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Desire Spiritual Gifts | 1 Corinthians 14:1-4

DO YOU THINK ABOUT spiritual gifts on Sunday morning before church? Do you think about how the Holy Spirit might empower you to serve and bless other people as the church gathers? Often we don’t think on that level before we get together. We think about it being too early to get up for a day off, what we should wear, or what our hair looks like. We’re not often thinking, “Maybe the Holy Spirit will give me a word of wisdom to share with somebody who has a decision to make as a Christian. I want to be walking in the Spirit and ready for this” or “Maybe the Holy Spirit would give me an increased faith to encourage others’ faith.”

“Pursue love, and earnestly desire the spiritual gifts, especially that you may prophesy” (1 Corinthians 14:1). All that Paul has been arguing for leading up to this is that we shouldn’t be arrogant about our spiritual gifts because they’re all from the same Spirit and we’re all a part of the same body. Yet here he holds up prophecy as if it were better than any other gift. Why?

Tongues vs. Prophecy

For one who speaks in a tongue speaks not to men but to God; for no one understands him, but he utters mysteries in the Spirit. On the other hand, the one who prophesies speaks to people for their upbuilding and encouragement and consolation. (vv. 2, 3)

The gift of tongues basically means either suddenly being able to speak real, human languages to communicate the gospel (Acts 2:1-41) or speaking to God in some way nobody can understand (1 Cor. 14:2). Prophecy, in this instance, likely refers to speaking on behalf of God to people in a particular way. This could be as simple as quoting Scripture to build up others, or feeling prompted by the Spirit to encourage or console someone.

We should earnestly desire spiritual gifts, especially the gift of prophecy. Why? Verse four holds the answer to this question:

The one who speaks in a tongue builds up himself, but the one who prophesies builds up the church.

The gift of tongues builds up yourself, but the gift of prophecy builds up the church. Now, Paul doesn’t say that speaking in tongues is bad (vv. 5, 18) or that building yourself up in faith is bad. But the point is this: Building yourself up in faith is great, except when you gather with the church.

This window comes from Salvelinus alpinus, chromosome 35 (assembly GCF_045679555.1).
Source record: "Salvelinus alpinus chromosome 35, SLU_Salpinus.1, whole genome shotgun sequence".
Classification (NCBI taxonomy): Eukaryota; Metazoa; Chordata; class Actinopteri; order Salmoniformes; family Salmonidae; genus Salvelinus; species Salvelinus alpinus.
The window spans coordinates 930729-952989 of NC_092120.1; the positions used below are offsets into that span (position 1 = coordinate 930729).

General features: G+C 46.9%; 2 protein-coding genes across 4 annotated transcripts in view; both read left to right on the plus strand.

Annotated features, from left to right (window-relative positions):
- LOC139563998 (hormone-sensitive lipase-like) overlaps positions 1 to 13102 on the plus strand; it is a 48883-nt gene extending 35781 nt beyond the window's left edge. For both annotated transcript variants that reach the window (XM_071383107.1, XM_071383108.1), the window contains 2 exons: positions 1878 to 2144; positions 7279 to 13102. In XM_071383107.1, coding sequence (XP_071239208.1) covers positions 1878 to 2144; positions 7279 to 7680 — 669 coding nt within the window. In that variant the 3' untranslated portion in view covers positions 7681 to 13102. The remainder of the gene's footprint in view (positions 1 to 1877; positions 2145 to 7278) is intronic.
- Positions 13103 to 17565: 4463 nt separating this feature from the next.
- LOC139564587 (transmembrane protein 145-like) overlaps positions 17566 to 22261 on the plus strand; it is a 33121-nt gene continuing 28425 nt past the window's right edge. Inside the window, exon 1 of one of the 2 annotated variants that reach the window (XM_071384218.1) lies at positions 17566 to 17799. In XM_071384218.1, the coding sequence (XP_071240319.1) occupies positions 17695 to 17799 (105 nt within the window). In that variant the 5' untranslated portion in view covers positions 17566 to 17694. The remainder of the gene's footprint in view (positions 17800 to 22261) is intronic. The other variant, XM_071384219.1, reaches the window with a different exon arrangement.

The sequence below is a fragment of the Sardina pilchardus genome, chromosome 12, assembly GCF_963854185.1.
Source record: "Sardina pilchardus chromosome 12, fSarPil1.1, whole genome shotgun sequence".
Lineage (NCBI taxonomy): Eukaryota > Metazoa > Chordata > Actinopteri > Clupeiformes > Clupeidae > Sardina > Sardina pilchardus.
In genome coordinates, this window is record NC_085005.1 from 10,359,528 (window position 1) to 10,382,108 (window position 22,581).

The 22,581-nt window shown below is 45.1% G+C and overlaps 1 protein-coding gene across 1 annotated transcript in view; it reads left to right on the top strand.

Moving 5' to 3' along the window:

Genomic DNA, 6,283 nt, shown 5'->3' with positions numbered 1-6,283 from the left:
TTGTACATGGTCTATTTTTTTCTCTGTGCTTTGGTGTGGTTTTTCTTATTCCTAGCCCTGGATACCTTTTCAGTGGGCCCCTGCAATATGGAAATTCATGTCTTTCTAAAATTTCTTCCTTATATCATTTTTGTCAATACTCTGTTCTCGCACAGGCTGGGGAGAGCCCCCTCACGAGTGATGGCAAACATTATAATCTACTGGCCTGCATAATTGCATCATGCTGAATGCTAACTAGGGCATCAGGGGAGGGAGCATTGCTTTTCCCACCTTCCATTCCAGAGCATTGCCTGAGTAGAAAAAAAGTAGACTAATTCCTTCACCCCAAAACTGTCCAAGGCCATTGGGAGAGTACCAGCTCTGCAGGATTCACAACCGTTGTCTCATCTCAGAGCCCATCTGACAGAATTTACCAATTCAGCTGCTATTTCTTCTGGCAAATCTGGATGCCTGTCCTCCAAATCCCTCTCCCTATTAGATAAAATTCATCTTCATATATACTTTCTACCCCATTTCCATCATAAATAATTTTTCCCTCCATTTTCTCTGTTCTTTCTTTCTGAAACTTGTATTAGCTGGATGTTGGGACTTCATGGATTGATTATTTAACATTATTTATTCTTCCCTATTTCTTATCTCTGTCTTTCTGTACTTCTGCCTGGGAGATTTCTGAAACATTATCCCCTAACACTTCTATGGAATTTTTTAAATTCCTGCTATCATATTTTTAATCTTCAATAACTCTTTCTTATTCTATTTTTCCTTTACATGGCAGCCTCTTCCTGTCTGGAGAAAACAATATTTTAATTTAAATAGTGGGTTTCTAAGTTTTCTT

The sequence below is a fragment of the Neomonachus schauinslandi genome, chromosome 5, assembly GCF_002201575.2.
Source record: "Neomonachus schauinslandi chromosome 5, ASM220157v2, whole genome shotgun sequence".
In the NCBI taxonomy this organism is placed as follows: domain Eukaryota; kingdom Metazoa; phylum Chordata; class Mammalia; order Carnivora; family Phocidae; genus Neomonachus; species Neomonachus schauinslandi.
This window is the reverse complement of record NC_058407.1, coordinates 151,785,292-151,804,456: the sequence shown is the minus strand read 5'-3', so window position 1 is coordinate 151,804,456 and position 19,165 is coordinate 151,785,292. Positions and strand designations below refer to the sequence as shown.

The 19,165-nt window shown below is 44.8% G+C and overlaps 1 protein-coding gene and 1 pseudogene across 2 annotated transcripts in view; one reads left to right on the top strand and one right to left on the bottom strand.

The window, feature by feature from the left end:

Building Self vs. Building Others

Private devotional time, prayer time, and speaking in mysterious tongues is all great – but when we gather with the church, it’s different. Building up, encouraging, and consoling others in Christ is greater than speaking in tongues when we gather, because that’s the purpose of us come together.

When you come to church, your job is not to build yourself – it’s to build others. Tongues versus prophecy may not seem relevant to you, but building yourself versus building the church is relevant. If we come to church to “get something out of it,” we’ll always be confused and disappointed. There is work to be done when we are drawn together.

The reason we get together is “to stir up one another to love and good works, not neglecting to meet together, as is the habit of some, but encouraging one another” (Hebrews 10:24-25). We need each other. And we need to be together to use the gifts the Holy Spirit has given us. Earnestly desire the spiritual gifts so that you can build up the church.

Discussion Starters (based on 1 Corinthians 14:1-4)

  1. What is “prophesying”?
    • How does the Bible define it?
    • What are some examples of prophesying?
    • What is its purpose?
    • Is it an obsolete gift, only present in Bible-times?
  2. What is “speaking in tongues”?
    • How does the Bible define it?
    • What are some examples of speaking in tongues?
    • What is its purpose?
    • Is this gift obsolete?
  3. Why should we desire the gift of prophecy more than tongues?
  4. Is it not good to speak in tongues? Explain.
  5. What is the purpose of coming together as a church?

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